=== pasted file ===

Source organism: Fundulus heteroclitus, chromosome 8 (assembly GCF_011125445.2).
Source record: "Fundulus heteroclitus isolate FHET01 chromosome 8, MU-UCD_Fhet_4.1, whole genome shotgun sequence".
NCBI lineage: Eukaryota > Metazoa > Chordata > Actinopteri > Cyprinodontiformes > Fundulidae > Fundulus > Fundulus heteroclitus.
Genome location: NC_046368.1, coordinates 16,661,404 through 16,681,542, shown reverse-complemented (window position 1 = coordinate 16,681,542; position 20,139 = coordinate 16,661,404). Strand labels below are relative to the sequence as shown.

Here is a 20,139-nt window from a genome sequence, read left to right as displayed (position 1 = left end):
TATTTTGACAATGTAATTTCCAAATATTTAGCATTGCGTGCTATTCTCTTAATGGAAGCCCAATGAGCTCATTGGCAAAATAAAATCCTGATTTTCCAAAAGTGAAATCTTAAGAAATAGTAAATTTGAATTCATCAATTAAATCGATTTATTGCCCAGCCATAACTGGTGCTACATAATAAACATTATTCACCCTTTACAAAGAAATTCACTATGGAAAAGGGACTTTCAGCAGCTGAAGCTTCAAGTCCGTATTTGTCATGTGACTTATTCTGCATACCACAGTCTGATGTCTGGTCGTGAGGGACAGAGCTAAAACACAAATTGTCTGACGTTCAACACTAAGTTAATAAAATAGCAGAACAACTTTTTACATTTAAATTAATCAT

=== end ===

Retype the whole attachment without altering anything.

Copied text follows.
Source organism: Fundulus heteroclitus, chromosome 8 (assembly GCF_011125445.2).
Source record: "Fundulus heteroclitus isolate FHET01 chromosome 8, MU-UCD_Fhet_4.1, whole genome shotgun sequence".
NCBI lineage: Eukaryota > Metazoa > Chordata > Actinopteri > Cyprinodontiformes > Fundulidae > Fundulus > Fundulus heteroclitus.
Genome location: NC_046368.1, coordinates 16,661,404 through 16,681,542, shown reverse-complemented (window position 1 = coordinate 16,681,542; position 20,139 = coordinate 16,661,404). Strand labels below are relative to the sequence as shown.

Here is a 20,139-nt window from a genome sequence, read left to right as displayed (position 1 = left end):
TATTTTGACAATGTAATTTCCAAATATTTAGCATTGCGTGCTATTCTCTTAATGGAAGCCCAATGAGCTCATTGGCAAAATAAAATCCTGATTTTCCAAAAGTGAAATCTTAAGAAATAGTAAATTTGAATTCATCAATTAAATCGATTTATTGCCCAGCCATAACTGGTGCTACATAATAAACATTATTCACCCTTTACAAAGAAATTCACTATGGAAAAGGGACTTTCAGCAGCTGAAGCTTCAAGTCCGTATTTGTCATGTGACTTATTCTGCATACCACAGTCTGATGTCTGGTCGTGAGGGACAGAGCTAAAACACAAATTGTCTGACGTTCAACACTAAGTTAATAAAATAGCAGAACAACTTTTTACATTTAAATTAATCAT